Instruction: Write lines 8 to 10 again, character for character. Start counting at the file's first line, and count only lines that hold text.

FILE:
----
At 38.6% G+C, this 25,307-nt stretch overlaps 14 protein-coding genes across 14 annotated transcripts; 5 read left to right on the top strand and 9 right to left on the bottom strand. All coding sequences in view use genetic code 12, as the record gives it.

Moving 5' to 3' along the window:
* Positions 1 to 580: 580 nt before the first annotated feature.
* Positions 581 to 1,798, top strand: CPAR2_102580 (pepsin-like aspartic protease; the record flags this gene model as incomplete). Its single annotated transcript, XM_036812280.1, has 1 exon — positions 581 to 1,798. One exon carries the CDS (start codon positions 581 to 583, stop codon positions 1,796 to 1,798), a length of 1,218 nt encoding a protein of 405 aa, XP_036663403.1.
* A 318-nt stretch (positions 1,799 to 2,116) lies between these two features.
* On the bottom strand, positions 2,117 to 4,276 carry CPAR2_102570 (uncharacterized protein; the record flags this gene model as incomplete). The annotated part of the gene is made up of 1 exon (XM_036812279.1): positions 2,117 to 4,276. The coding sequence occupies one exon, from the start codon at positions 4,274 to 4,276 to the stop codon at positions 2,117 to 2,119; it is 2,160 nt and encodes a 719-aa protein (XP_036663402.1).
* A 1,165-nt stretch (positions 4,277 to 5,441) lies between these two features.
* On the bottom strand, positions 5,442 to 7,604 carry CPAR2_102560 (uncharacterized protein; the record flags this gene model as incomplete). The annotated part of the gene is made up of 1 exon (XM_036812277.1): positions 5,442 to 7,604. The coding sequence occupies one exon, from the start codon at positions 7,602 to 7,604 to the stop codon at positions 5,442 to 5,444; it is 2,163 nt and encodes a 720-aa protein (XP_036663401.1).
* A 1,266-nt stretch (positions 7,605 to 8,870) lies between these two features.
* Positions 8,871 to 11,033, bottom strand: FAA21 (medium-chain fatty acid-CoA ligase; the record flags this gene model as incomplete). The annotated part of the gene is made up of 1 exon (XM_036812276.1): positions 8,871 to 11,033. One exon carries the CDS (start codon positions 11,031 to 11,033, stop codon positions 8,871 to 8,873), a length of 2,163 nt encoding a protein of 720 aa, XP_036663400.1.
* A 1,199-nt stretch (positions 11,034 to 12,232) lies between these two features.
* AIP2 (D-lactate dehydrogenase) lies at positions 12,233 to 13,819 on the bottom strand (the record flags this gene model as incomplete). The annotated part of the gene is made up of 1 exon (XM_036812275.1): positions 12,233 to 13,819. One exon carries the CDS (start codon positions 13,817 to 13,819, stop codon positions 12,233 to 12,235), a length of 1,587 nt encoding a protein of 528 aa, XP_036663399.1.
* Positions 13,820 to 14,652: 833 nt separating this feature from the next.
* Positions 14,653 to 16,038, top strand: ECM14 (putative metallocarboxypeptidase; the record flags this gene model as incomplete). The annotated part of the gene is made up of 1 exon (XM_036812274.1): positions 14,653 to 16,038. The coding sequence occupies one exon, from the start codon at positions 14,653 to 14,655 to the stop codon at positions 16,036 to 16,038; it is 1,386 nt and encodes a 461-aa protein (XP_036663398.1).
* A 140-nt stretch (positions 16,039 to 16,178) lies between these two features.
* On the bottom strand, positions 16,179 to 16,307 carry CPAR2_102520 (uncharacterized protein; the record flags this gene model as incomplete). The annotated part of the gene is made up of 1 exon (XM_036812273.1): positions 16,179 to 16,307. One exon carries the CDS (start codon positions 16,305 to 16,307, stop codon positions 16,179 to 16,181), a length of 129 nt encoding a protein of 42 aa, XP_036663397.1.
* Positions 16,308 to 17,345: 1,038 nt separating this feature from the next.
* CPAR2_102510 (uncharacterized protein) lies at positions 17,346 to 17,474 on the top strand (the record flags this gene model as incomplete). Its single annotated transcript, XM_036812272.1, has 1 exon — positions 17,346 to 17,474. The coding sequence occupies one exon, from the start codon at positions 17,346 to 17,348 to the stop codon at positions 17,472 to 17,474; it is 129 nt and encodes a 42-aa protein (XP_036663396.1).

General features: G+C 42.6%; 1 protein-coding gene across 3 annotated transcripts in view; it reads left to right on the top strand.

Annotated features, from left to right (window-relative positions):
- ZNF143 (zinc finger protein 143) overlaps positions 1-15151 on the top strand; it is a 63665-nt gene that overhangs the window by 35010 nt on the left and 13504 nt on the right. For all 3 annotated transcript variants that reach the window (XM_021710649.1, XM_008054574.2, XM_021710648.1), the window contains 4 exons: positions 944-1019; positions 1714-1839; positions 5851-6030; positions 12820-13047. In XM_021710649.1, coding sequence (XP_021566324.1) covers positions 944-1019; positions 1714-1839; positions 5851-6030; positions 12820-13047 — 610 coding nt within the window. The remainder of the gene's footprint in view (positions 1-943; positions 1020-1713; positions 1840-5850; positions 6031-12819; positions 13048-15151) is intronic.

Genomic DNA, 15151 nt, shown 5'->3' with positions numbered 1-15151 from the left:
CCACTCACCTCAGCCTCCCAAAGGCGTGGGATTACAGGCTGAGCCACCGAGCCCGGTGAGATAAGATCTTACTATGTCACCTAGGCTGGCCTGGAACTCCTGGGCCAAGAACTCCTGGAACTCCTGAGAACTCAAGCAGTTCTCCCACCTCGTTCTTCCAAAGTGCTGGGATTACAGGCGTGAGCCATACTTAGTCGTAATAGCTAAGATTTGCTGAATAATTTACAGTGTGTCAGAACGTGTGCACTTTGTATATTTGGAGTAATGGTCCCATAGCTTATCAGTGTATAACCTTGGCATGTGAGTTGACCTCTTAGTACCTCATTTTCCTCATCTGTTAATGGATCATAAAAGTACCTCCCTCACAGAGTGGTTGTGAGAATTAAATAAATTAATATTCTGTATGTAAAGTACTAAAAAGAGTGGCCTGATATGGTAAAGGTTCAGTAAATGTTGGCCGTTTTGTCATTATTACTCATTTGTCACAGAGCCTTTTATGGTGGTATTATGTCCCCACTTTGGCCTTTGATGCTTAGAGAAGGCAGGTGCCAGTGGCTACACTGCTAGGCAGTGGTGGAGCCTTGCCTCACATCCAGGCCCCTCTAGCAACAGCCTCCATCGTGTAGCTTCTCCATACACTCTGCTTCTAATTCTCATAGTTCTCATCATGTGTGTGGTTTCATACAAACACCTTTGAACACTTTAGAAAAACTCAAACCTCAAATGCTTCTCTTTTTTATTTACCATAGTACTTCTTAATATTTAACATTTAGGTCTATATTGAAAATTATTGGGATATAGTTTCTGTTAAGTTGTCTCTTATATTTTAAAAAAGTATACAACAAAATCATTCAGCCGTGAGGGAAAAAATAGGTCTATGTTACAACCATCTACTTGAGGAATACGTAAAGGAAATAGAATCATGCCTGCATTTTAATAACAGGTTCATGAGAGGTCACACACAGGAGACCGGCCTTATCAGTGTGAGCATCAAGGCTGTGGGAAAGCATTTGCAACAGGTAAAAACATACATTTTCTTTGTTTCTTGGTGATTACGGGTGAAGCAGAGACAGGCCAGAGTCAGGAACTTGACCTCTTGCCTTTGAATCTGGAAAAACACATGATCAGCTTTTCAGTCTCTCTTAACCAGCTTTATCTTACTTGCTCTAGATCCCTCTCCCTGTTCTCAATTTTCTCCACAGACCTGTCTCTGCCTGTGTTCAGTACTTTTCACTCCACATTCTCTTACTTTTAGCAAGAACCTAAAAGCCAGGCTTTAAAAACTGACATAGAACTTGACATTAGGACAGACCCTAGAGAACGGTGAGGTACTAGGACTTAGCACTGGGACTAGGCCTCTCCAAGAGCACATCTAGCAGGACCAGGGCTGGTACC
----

* On the bottom strand, positions 5,442 to 7,604 carry CPAR2_102560 (uncharacterized protein; the record flags this gene model as incomplete). The annotated part of the gene is made up of 1 exon (XM_036812277.1): positions 5,442 to 7,604. The coding sequence occupies one exon, from the start codon at positions 7,602 to 7,604 to the stop codon at positions 5,442 to 5,444; it is 2,163 nt and encodes a 720-aa protein (XP_036663401.1).
* A 1,266-nt stretch (positions 7,605 to 8,870) lies between these two features.
* Positions 8,871 to 11,033, bottom strand: FAA21 (medium-chain fatty acid-CoA ligase; the record flags this gene model as incomplete). The annotated part of the gene is made up of 1 exon (XM_036812276.1): positions 8,871 to 11,033. One exon carries the CDS (start codon positions 11,031 to 11,033, stop codon positions 8,871 to 8,873), a length of 2,163 nt encoding a protein of 720 aa, XP_036663400.1.